The Puritans who were among those who first colonized America weren't exactly known as a bunch of wild and crazy guys (crazy, maybe; wild, no), but they weren't exactly Puritanical about their booze, either. Our former colonial overlords over at the BBC take a look at America's complicated past with the sauce, vis a vis a new exhibit at the National Archives, and find that we were actually a much boozier bunch back in the day. "The initial ship that came over from England to Massachusetts Bay actually carried more beer than water," says the senior curator of Spirited Republic: Alcohol in American History. The Founding Fathers were no exception: Samuel Adams, who has a beer named for him, was partner in his dad's malt house, and Thomas Jefferson was really into his European wines.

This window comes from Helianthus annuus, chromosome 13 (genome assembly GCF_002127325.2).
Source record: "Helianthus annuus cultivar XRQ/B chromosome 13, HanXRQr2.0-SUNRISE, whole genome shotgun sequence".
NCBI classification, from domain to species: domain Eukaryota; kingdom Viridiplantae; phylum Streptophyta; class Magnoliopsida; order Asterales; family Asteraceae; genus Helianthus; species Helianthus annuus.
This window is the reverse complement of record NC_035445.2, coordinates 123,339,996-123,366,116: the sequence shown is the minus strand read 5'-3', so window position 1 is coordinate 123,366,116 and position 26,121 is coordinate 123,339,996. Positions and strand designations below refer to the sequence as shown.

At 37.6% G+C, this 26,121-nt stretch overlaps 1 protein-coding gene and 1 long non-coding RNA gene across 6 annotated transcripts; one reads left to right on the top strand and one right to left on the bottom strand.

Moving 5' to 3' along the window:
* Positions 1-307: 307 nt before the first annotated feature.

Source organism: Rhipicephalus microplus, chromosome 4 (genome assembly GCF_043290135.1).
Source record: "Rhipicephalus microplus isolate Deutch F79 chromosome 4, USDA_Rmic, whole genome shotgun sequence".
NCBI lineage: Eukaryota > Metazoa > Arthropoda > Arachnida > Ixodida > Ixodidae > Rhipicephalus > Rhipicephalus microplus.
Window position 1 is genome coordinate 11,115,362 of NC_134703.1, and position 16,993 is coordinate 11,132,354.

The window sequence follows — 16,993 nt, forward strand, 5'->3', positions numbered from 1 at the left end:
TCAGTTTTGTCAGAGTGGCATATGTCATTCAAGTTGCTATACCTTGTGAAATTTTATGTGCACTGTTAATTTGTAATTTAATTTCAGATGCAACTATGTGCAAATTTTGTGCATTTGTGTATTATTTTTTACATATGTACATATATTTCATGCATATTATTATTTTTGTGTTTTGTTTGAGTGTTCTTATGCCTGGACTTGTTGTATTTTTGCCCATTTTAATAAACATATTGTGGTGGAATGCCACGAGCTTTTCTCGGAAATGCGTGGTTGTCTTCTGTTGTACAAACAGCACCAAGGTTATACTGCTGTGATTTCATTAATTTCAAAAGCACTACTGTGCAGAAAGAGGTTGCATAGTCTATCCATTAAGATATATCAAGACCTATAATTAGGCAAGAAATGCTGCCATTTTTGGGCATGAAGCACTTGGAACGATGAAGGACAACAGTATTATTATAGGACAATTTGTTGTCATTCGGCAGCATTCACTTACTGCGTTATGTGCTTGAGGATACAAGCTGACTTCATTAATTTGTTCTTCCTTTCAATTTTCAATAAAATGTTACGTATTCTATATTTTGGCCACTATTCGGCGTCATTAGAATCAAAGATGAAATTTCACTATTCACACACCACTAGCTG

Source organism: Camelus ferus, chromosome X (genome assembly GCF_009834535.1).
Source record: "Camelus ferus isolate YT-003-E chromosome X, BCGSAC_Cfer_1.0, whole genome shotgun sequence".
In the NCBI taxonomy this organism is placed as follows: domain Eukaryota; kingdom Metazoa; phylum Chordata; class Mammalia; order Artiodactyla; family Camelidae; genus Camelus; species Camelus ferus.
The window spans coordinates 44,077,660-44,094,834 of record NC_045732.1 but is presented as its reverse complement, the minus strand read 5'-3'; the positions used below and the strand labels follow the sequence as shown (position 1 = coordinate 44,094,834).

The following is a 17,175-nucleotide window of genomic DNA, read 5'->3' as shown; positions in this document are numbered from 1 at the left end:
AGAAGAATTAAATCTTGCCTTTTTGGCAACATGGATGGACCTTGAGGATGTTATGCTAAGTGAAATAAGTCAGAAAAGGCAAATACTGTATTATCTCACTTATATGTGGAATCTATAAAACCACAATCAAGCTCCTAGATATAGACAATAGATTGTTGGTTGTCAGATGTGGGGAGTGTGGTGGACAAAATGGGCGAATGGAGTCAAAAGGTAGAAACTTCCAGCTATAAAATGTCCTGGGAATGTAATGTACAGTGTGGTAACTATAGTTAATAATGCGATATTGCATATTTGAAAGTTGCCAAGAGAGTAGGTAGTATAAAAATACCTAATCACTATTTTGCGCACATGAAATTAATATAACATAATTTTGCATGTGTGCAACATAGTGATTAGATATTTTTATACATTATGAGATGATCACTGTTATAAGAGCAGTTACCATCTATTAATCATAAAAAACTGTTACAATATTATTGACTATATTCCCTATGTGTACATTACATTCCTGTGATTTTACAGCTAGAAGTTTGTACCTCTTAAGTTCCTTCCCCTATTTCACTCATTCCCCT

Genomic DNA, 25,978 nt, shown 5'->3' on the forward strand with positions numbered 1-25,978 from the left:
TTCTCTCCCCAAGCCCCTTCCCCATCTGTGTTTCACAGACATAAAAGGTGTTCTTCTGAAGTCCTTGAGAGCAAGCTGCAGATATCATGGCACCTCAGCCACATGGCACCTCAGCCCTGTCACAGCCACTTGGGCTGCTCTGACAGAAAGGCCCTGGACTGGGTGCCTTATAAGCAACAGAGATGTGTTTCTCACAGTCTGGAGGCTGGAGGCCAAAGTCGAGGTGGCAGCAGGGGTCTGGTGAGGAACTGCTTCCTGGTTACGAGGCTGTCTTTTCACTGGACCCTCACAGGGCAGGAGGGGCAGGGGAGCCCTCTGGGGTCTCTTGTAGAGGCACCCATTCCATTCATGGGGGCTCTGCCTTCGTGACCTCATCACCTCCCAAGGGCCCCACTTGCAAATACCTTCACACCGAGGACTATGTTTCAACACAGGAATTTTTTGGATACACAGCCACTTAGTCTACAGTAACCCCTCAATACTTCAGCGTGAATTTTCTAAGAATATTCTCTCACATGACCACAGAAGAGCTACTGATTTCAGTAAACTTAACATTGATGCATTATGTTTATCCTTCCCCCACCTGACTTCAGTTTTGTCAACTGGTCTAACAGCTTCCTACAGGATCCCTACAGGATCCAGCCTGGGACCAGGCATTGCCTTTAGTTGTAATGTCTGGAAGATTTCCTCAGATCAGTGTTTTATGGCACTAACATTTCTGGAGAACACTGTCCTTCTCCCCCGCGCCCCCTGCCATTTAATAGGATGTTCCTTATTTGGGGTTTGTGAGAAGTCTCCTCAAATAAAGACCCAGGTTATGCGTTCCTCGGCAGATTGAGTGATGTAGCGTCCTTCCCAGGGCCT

Americans in the late 1700s boozed from breakfast til bedtime, with what the BBC calls a "healthful dram for breakfast," a bit of whiskey with lunch, ale with dinner, and a nightcap to end the day. It was an era when many were doing fieldwork and not rocket science, thus a near-constant low-level buzz wasn't considered particularly damaging. But being Americans, we took things too far, going from an annual average consumption of 5.8 gallons of pure alcohol per person in 1790 to 7.1 gallons in 1830 (consider that modern Americans tipple 2.3 gallons a year), which eventually triggered Prohibition. The exhibit also features a section on alcohol and the presidency, notes DCist, from FDR's penchant for taking a break from running the nation with a decidedly strong cocktail to Betty Ford's struggles with alcoholism. (See also: We will not be deterred from drinking by a silly hangover.)